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30 November 2015

Monster pay packets keep fat cats purring

"We win the lottery every year," was the view of one FTSE 100 executive on the huge sum he was paid by his company a few years ago.

Nowadays, it's not so much winning the lottery, but winning the lottery, a roll-over lottery and the EuroMillions all rolled into one year, such are the sums paid out in some executive remuneration packages.

The 2015 Labour Research analysis of remuneration in the boardrooms of the top 350 companies ranked on the London Stock Exchange shows 535 executives were on at least 1 million a year.

The top 40 earners are shown in the table in the attached pdf. Once again, Sir Martin Sorrell, chief executive of the advertising and PR group WPP heads the table.

Sorrell survived a shareholder revolt at the group's annual general meeting when almost a quarter of investors refused to back his 43 million remuneration package. Some shareholders argued that the pay was "more than enough" and criticised the chief executive for all the add-on perks included in his package.

Flights for wife

Sorrell's 2014 package included 274,000 on flights for his wife to accompany him on business trips. He was also paid 50,000 a year to stay in his own homes, including his New York flat, while on business. This was on the basis that this saves the company money on hotel bills.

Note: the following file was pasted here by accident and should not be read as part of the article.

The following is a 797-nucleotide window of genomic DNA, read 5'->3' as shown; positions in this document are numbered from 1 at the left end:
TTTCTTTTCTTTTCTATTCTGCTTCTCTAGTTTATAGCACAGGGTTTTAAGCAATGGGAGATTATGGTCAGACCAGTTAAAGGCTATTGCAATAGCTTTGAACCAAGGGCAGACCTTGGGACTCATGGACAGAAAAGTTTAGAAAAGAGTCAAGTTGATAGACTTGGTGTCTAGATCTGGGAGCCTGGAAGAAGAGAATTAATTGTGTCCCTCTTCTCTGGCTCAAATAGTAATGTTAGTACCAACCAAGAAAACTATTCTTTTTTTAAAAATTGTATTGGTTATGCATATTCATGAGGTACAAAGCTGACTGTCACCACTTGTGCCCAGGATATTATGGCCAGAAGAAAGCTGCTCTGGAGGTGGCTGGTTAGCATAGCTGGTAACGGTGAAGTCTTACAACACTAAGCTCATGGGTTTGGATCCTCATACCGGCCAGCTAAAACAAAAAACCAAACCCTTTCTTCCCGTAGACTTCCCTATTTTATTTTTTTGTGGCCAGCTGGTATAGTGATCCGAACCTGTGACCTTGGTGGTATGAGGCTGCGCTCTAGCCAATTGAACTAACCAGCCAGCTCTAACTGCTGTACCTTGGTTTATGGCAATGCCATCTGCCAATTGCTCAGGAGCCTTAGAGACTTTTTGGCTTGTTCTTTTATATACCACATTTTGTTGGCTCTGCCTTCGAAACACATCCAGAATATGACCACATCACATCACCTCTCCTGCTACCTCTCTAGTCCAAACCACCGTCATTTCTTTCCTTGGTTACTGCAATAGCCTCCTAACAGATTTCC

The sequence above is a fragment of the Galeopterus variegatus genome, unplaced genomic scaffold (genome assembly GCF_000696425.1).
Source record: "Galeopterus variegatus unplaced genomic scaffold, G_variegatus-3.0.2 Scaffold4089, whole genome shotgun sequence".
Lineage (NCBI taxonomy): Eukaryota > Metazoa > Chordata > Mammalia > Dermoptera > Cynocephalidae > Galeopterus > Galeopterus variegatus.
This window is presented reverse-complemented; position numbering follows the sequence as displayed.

The other executive to receive over 20 million was Tony Pidgley, founder and chief executive of housebuilder Berkeley. The vast majority of his 23.3 million package came through the long-term performance bonus scheme which paid out 19.8 million.

The Labour Research analysis is based on the remuneration reports of these companies, which have to publish an audited "single figure" for the remuneration of each director.

The median (or midpoint) remuneration package was 2.04 million against 2.03 million in last year's survey. In the 2015 survey, year-on-year comparisons could be made for 438 executives, and the median rise in their packages was 8.1%, down on the 9.2% median rise in last year's survey.

However, in the latest survey period, official figures show the rise in weekly earnings for the whole economy has ranged from 1.1% to 3.1% for September 2014 onwards. So the gap between the boardroom and the workforce has widened by a considerable margin.

Looking at the individual rises, 52 executives were awarded remuneration packages that were at least 100% bigger than the previous year. Where comparisons could be made, 260 out of the 438 saw their remuneration packages grow over the past two financial years.

Read the full feature here

 

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